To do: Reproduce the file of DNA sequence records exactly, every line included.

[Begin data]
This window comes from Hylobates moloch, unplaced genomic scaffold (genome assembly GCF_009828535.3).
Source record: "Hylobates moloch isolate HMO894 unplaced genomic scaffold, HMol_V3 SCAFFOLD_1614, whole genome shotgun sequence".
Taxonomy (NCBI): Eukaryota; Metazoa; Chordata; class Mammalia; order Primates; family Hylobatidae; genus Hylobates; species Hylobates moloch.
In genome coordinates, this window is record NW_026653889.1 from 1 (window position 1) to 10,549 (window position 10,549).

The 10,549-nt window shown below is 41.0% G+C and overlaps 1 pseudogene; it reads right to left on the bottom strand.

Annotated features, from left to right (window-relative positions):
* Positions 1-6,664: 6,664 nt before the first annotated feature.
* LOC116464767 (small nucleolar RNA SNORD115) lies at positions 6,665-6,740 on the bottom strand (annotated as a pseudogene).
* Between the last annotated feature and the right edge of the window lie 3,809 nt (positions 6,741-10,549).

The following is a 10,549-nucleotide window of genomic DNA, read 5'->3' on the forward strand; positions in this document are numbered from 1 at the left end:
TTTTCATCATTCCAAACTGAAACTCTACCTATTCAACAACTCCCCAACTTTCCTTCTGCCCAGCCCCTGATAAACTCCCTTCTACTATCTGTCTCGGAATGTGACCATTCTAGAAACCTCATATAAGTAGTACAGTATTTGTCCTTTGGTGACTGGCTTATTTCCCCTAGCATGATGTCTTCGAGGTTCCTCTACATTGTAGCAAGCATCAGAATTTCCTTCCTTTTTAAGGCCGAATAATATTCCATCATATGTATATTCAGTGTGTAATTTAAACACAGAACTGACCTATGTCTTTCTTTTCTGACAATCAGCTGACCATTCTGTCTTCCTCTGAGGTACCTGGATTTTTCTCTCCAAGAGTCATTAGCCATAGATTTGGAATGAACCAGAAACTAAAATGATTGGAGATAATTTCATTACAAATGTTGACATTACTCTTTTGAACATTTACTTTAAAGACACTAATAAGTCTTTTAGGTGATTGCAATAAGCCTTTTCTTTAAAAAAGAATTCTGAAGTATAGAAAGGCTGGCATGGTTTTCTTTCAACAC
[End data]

This window comes from Hylobates moloch, unplaced genomic scaffold (genome assembly GCF_009828535.3).
Source record: "Hylobates moloch isolate HMO894 unplaced genomic scaffold, HMol_V3 SCAFFOLD_1614, whole genome shotgun sequence".
Taxonomy (NCBI): Eukaryota; Metazoa; Chordata; class Mammalia; order Primates; family Hylobatidae; genus Hylobates; species Hylobates moloch.
In genome coordinates, this window is record NW_026653889.1 from 1 (window position 1) to 10,549 (window position 10,549).

The 10,549-nt window shown below is 41.0% G+C and overlaps 1 pseudogene; it reads right to left on the bottom strand.

Annotated features, from left to right (window-relative positions):
* Positions 1-6,664: 6,664 nt before the first annotated feature.
* LOC116464767 (small nucleolar RNA SNORD115) lies at positions 6,665-6,740 on the bottom strand (annotated as a pseudogene).
* Between the last annotated feature and the right edge of the window lie 3,809 nt (positions 6,741-10,549).

The following is a 10,549-nucleotide window of genomic DNA, read 5'->3' on the forward strand; positions in this document are numbered from 1 at the left end:
TTTTCATCATTCCAAACTGAAACTCTACCTATTCAACAACTCCCCAACTTTCCTTCTGCCCAGCCCCTGATAAACTCCCTTCTACTATCTGTCTCGGAATGTGACCATTCTAGAAACCTCATATAAGTAGTACAGTATTTGTCCTTTGGTGACTGGCTTATTTCCCCTAGCATGATGTCTTCGAGGTTCCTCTACATTGTAGCAAGCATCAGAATTTCCTTCCTTTTTAAGGCCGAATAATATTCCATCATATGTATATTCAGTGTGTAATTTAAACACAGAACTGACCTATGTCTTTCTTTTCTGACAATCAGCTGACCATTCTGTCTTCCTCTGAGGTACCTGGATTTTTCTCTCCAAGAGTCATTAGCCATAGATTTGGAATGAACCAGAAACTAAAATGATTGGAGATAATTTCATTACAAATGTTGACATTACTCTTTTGAACATTTACTTTAAAGACACTAATAAGTCTTTTAGGTGATTGCAATAAGCCTTTTCTTTAAAAAAGAATTCTGAAGTATAGAAAGGCTGGCATGGTTTTCTTTCAACAC